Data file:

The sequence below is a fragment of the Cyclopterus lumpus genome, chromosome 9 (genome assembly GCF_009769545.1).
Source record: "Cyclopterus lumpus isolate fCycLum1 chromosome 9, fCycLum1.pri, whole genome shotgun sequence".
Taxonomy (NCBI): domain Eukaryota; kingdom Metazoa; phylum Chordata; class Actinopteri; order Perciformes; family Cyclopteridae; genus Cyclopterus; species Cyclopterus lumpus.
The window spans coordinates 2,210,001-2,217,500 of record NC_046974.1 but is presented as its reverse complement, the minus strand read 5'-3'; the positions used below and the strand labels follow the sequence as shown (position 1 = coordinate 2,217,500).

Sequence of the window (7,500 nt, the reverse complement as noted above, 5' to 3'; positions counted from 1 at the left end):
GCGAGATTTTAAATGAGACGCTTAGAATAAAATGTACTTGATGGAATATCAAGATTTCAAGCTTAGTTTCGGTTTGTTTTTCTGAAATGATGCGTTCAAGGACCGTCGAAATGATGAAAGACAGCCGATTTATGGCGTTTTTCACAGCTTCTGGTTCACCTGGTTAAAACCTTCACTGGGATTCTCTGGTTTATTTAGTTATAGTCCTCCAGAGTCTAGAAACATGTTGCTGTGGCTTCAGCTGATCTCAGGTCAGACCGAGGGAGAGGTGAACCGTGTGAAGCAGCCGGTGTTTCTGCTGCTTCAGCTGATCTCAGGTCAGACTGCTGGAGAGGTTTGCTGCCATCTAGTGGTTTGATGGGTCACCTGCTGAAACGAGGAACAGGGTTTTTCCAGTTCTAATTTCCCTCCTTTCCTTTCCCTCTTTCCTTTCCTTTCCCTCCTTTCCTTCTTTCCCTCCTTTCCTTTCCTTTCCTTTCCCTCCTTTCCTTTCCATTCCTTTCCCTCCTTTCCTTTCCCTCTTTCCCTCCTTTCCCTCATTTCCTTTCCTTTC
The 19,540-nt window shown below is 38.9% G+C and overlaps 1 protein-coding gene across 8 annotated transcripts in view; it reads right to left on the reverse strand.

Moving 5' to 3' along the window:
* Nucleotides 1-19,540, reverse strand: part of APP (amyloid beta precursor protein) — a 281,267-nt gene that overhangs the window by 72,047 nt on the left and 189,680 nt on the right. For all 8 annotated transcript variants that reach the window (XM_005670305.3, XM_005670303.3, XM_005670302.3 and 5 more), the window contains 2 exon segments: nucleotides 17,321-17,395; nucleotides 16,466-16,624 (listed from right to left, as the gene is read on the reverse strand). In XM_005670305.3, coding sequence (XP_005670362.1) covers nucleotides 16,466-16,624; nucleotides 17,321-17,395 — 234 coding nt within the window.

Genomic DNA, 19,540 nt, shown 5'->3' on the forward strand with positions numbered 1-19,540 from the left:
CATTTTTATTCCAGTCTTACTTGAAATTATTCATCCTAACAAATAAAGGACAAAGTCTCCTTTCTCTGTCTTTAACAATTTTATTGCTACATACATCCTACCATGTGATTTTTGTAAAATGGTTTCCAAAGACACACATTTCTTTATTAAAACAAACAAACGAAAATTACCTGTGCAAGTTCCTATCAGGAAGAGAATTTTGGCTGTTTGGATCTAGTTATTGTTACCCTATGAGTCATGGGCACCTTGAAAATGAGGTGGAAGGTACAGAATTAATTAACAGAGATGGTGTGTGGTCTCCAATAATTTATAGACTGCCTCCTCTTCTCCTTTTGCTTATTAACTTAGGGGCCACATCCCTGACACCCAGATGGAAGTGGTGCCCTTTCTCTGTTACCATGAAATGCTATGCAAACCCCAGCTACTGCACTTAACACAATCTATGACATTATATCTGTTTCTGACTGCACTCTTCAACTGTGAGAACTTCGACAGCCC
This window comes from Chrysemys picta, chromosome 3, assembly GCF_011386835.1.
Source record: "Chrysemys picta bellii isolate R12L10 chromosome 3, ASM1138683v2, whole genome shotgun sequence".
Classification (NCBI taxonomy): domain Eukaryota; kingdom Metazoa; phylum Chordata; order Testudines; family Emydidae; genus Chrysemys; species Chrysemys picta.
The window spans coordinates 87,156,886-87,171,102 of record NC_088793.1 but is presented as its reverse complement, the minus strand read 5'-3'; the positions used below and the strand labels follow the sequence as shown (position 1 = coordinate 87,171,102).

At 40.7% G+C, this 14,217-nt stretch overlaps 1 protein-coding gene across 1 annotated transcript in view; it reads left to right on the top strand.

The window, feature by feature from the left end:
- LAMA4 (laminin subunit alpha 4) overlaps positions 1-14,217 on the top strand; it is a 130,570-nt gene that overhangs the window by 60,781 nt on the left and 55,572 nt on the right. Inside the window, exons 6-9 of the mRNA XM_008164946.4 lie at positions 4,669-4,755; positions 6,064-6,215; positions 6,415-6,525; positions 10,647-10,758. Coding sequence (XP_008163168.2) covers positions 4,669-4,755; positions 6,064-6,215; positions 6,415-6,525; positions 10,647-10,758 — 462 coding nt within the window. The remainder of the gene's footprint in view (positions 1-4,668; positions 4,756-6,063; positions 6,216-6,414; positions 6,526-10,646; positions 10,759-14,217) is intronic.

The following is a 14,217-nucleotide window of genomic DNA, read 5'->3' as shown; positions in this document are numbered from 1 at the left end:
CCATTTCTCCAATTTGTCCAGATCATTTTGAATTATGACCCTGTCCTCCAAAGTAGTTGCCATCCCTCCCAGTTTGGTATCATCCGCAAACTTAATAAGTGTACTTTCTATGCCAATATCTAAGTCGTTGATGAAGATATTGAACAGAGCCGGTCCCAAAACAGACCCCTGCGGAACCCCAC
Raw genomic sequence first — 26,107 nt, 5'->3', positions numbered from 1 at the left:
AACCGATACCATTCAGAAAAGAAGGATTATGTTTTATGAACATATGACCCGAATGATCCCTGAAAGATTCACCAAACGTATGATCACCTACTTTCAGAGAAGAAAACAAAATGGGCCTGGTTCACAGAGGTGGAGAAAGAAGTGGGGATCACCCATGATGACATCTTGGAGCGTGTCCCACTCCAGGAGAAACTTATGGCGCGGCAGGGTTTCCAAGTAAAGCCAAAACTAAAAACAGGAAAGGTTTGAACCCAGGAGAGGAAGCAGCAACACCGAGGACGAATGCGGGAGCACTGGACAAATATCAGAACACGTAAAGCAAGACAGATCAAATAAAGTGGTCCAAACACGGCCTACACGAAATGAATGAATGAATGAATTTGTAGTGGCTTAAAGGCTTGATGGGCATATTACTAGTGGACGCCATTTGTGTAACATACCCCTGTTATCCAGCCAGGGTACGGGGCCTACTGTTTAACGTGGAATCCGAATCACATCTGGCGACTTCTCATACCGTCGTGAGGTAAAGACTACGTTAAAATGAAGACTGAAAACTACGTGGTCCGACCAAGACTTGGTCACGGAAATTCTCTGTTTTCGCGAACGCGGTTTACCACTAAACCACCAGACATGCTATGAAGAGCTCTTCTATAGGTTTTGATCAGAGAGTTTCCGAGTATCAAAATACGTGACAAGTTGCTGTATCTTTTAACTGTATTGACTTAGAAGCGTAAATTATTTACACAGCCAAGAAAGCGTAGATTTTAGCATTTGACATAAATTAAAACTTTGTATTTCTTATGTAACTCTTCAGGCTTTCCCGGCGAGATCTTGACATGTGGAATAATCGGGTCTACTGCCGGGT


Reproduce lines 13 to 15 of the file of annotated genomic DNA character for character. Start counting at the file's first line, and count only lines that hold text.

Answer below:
Source record: "Chrysemys picta bellii isolate R12L10 chromosome 3, ASM1138683v2, whole genome shotgun sequence".
Classification (NCBI taxonomy): domain Eukaryota; kingdom Metazoa; phylum Chordata; order Testudines; family Emydidae; genus Chrysemys; species Chrysemys picta.
The window spans coordinates 87,156,886-87,171,102 of record NC_088793.1 but is presented as its reverse complement, the minus strand read 5'-3'; the positions used below and the strand labels follow the sequence as shown (position 1 = coordinate 87,171,102).